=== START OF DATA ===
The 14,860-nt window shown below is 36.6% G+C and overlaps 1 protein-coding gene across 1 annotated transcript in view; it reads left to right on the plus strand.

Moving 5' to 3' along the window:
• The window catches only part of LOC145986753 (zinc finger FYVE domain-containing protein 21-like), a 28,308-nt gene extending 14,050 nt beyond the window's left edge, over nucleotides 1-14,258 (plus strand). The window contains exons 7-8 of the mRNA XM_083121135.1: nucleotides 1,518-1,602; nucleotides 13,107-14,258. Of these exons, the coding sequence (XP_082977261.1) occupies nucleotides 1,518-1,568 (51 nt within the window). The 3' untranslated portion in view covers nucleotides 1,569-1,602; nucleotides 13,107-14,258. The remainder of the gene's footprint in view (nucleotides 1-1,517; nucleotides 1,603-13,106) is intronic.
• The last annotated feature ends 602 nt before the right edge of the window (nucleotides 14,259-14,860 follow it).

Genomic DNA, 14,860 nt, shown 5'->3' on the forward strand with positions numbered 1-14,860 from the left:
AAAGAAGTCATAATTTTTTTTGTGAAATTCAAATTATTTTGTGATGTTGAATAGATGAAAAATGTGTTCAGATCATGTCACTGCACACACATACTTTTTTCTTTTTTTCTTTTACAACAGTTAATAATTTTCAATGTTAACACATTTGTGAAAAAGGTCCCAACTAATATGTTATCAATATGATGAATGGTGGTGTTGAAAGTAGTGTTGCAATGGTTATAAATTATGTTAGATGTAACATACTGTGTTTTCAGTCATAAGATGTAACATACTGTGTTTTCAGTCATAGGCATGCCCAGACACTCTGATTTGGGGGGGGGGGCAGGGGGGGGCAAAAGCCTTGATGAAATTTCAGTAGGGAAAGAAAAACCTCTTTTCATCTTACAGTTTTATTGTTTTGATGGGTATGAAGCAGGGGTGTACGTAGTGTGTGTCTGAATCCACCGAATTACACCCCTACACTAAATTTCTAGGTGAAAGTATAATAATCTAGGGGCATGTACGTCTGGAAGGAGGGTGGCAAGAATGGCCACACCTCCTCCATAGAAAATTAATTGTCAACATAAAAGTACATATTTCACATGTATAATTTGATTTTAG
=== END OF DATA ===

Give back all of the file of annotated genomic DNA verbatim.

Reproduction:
The 14,860-nt window shown below is 36.6% G+C and overlaps 1 protein-coding gene across 1 annotated transcript in view; it reads left to right on the plus strand.

Moving 5' to 3' along the window:
• The window catches only part of LOC145986753 (zinc finger FYVE domain-containing protein 21-like), a 28,308-nt gene extending 14,050 nt beyond the window's left edge, over nucleotides 1-14,258 (plus strand). The window contains exons 7-8 of the mRNA XM_083121135.1: nucleotides 1,518-1,602; nucleotides 13,107-14,258. Of these exons, the coding sequence (XP_082977261.1) occupies nucleotides 1,518-1,568 (51 nt within the window). The 3' untranslated portion in view covers nucleotides 1,569-1,602; nucleotides 13,107-14,258. The remainder of the gene's footprint in view (nucleotides 1-1,517; nucleotides 1,603-13,106) is intronic.
• The last annotated feature ends 602 nt before the right edge of the window (nucleotides 14,259-14,860 follow it).

Genomic DNA, 14,860 nt, shown 5'->3' on the forward strand with positions numbered 1-14,860 from the left:
AAAGAAGTCATAATTTTTTTTGTGAAATTCAAATTATTTTGTGATGTTGAATAGATGAAAAATGTGTTCAGATCATGTCACTGCACACACATACTTTTTTCTTTTTTTCTTTTACAACAGTTAATAATTTTCAATGTTAACACATTTGTGAAAAAGGTCCCAACTAATATGTTATCAATATGATGAATGGTGGTGTTGAAAGTAGTGTTGCAATGGTTATAAATTATGTTAGATGTAACATACTGTGTTTTCAGTCATAAGATGTAACATACTGTGTTTTCAGTCATAGGCATGCCCAGACACTCTGATTTGGGGGGGGGGGCAGGGGGGGGCAAAAGCCTTGATGAAATTTCAGTAGGGAAAGAAAAACCTCTTTTCATCTTACAGTTTTATTGTTTTGATGGGTATGAAGCAGGGGTGTACGTAGTGTGTGTCTGAATCCACCGAATTACACCCCTACACTAAATTTCTAGGTGAAAGTATAATAATCTAGGGGCATGTACGTCTGGAAGGAGGGTGGCAAGAATGGCCACACCTCCTCCATAGAAAATTAATTGTCAACATAAAAGTACATATTTCACATGTATAATTTGATTTTAG